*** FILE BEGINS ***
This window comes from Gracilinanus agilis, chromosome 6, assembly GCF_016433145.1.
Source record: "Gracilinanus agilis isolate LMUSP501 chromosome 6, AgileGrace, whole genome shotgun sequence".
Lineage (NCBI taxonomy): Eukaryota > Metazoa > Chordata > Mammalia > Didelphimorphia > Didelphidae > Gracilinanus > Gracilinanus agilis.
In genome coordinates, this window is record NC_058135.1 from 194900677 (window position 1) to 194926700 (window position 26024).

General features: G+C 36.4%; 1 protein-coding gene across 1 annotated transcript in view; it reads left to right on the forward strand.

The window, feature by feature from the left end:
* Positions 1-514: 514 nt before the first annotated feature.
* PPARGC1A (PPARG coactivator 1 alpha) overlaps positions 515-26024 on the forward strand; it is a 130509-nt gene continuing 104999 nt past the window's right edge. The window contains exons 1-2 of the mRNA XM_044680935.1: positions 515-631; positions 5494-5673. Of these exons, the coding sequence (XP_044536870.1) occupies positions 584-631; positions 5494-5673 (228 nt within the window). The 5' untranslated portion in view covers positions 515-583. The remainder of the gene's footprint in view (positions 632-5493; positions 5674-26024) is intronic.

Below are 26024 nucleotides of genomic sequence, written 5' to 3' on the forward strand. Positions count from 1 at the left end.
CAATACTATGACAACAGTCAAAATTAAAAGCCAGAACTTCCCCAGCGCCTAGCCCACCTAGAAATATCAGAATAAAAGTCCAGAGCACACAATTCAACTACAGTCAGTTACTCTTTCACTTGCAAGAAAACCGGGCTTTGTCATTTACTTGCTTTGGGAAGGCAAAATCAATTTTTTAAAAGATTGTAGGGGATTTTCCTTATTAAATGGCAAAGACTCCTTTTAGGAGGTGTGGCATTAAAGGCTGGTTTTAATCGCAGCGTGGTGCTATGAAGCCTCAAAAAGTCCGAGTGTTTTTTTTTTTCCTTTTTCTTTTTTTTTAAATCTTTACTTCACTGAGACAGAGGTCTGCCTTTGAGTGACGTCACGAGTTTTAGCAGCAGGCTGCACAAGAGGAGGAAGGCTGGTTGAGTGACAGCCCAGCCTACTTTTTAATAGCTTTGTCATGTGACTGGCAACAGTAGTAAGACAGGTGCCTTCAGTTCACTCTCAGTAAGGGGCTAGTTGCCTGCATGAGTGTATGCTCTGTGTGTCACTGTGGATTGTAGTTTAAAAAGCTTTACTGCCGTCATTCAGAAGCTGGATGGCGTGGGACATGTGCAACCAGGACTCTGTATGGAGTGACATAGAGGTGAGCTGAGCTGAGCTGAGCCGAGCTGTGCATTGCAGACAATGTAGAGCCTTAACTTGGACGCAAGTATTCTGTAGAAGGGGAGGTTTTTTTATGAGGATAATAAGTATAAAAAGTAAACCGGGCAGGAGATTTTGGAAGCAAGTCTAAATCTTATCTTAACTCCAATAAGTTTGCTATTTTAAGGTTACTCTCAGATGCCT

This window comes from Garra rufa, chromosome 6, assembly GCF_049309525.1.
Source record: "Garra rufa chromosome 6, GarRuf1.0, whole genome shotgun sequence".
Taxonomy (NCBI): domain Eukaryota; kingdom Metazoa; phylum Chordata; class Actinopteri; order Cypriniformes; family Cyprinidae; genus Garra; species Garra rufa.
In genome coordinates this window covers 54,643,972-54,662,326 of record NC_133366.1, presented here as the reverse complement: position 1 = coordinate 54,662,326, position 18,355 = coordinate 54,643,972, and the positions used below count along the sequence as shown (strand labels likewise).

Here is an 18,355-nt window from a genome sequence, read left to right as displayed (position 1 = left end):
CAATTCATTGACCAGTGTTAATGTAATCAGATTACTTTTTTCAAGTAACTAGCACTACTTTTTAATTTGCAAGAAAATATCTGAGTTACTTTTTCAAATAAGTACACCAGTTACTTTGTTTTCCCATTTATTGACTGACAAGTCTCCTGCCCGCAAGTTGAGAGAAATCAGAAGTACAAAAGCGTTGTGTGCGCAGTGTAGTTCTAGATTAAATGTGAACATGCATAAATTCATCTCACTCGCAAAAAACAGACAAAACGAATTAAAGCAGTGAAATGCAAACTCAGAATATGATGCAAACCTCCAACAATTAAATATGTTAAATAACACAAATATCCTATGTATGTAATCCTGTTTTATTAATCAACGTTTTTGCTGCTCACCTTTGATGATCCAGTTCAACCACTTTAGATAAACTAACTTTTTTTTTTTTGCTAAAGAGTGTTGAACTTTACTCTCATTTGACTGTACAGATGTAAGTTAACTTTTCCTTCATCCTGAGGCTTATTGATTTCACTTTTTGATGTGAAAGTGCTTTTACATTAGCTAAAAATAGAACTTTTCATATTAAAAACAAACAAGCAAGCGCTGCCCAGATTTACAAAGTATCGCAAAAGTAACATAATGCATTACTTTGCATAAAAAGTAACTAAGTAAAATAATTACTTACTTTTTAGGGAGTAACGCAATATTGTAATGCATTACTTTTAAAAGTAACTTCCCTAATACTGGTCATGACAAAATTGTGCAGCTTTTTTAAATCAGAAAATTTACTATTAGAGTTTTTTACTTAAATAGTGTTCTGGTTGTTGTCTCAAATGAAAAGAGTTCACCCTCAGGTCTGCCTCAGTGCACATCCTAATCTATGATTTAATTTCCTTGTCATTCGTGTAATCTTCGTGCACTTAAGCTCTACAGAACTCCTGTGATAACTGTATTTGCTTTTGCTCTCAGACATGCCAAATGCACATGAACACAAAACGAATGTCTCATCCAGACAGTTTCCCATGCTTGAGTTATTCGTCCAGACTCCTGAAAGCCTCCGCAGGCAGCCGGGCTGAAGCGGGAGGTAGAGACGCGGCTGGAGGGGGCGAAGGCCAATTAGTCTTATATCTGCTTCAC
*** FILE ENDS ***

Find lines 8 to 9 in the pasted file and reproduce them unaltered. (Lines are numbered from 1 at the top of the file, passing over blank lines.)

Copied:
* PPARGC1A (PPARG coactivator 1 alpha) overlaps positions 515-26024 on the forward strand; it is a 130509-nt gene continuing 104999 nt past the window's right edge. The window contains exons 1-2 of the mRNA XM_044680935.1: positions 515-631; positions 5494-5673. Of these exons, the coding sequence (XP_044536870.1) occupies positions 584-631; positions 5494-5673 (228 nt within the window). The 5' untranslated portion in view covers positions 515-583. The remainder of the gene's footprint in view (positions 632-5493; positions 5674-26024) is intronic.

Below are 26024 nucleotides of genomic sequence, written 5' to 3' on the forward strand. Positions count from 1 at the left end.